BromptonThe Brompton Road tube station, which closed in 1934 after being made redundant following the opening of other stations, sold for a reported £53 million over the weekend. The former Piccadilly Line station, located between South Kensington and Knightsbridge stations, opened in 1906 and was designed by architect Leslie Green for the Great Northern, Piccadilly and Brompton Railway. It was used as a command centre for anti-aircraft guns during World War II and the story goes was where Nazi Rudolf Hess was interrogated after being captured in 1941. Owned up until the sale by the Ministry of Defence, it was most recently used as a training centre for air cadets and naval reservists. It will reportedly be converted into residential flats.

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Apologies for the delay in posting this piece – next week we’ll post the final in this series!

The first underground railway system in the world, the London Underground – fondly known as the ‘Tube’ –  is this year celebrating the 150th anniversary of its creation. 

Born out of an idea to link the inner city with the various large rail termini on the outskirts, the first section of what is now the underground system – a six kilometre stretch between Paddington and Farringdon – opened on 9th January, 1863, and was run by the Metropolitan Railway, known less formally as the ‘Met’.

South-Kensington-stationIt was constructed using the ‘cut and cover’ method in which streets were dug up and tracks laid in a trench before being covered by brick-lined tunnels and the street above replaced (the method was later abandoned, apparently due to the disruption it caused to traffic). The first trains were steam-driven locomotives and drew gas-lit wooden carriages behind them (the first journey was re-enacted earlier this year – see our earlier post here. Other events commemorating the 150th included a visit to Baker Street Station by Queen Elizabeth II, Prince Philip and the Duchess of Cambridge).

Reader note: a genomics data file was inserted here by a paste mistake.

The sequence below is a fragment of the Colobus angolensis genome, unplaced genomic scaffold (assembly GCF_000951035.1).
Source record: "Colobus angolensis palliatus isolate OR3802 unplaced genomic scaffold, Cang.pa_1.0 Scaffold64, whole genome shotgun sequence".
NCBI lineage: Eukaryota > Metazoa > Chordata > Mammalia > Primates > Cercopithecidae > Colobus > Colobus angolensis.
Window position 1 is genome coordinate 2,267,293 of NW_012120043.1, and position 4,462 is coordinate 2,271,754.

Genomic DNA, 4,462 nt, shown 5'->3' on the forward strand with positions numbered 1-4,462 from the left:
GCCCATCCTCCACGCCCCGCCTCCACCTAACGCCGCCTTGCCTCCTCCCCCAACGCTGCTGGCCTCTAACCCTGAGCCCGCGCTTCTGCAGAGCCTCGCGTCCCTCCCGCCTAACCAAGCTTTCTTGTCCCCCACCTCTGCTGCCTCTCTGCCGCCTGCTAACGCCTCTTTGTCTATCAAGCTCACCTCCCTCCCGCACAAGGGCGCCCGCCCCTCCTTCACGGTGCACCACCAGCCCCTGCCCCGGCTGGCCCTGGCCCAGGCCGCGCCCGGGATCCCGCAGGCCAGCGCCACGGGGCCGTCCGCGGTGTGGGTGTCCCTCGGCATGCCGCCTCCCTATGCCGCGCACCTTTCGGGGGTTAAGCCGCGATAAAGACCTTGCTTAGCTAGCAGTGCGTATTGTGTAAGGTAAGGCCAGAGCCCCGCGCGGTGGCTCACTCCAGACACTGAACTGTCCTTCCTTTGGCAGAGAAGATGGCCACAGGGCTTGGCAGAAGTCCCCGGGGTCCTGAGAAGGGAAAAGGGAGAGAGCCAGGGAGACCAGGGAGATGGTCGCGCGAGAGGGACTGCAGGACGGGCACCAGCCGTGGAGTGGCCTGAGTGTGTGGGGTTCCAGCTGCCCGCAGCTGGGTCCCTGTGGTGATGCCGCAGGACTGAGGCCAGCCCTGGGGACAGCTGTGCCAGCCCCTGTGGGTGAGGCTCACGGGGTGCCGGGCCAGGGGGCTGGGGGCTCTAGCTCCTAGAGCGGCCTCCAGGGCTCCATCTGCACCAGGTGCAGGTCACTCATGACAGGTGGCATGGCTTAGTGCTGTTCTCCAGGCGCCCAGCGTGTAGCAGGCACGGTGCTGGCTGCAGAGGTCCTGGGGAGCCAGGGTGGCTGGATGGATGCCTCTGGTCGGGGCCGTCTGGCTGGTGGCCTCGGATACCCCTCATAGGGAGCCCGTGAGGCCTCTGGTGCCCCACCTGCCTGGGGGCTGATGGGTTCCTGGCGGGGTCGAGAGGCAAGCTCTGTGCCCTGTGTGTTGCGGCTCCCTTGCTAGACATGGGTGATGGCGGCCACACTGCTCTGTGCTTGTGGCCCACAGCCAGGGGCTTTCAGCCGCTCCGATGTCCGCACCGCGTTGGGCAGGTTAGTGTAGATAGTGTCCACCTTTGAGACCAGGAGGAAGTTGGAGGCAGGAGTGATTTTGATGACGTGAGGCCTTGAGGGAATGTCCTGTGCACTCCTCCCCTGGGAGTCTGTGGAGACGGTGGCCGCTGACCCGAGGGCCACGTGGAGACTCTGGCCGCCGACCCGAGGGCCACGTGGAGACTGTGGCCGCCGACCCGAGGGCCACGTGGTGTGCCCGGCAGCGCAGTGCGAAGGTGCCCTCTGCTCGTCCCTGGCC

The idea proved a success – 26,000 people used the new railway every day during the first six months of its operation – and the Metropolitan District Railway opened a new line between Westminster and South Kensington (station is pictured) in December, 1868, while the first Tube tunnel under the Thames, from the Tower of London to Bermondsey, opened in 1880, and what is now the Circle Line was completed in 1884.

In December 1890, the world’s first deep-level electric railway opened, running between King William Street in the City and passing under the Thames to Stockwell. Ten years later the ‘Twopenny Tube’, more formally known as the Central London Railway, opened between Shepherd’s Bush and Bank (it was from this that the use of the word ‘Tube’ to describe the Underground system caught on).

The uniting of the system began the following year with the creation of the Underground Electric Railway Company of London and by World War I, all but the Met were within a single group organisation. The name Underground first appeared on stations in 1908, the same year electric ticket machines were introduced.

In 1933, the Underground came under the control of the London Passenger Transport Board – the same year that Harry Beck’s first diagrammatic map of the underground system appeared.

Stations in the system were used as air raid shelters during World War II – part of the Piccadilly Line was closed and used as a storage site for treasures from the British Museum. Following the war, the organisation running the system went through various name changes until the formation of London Underground in 1985.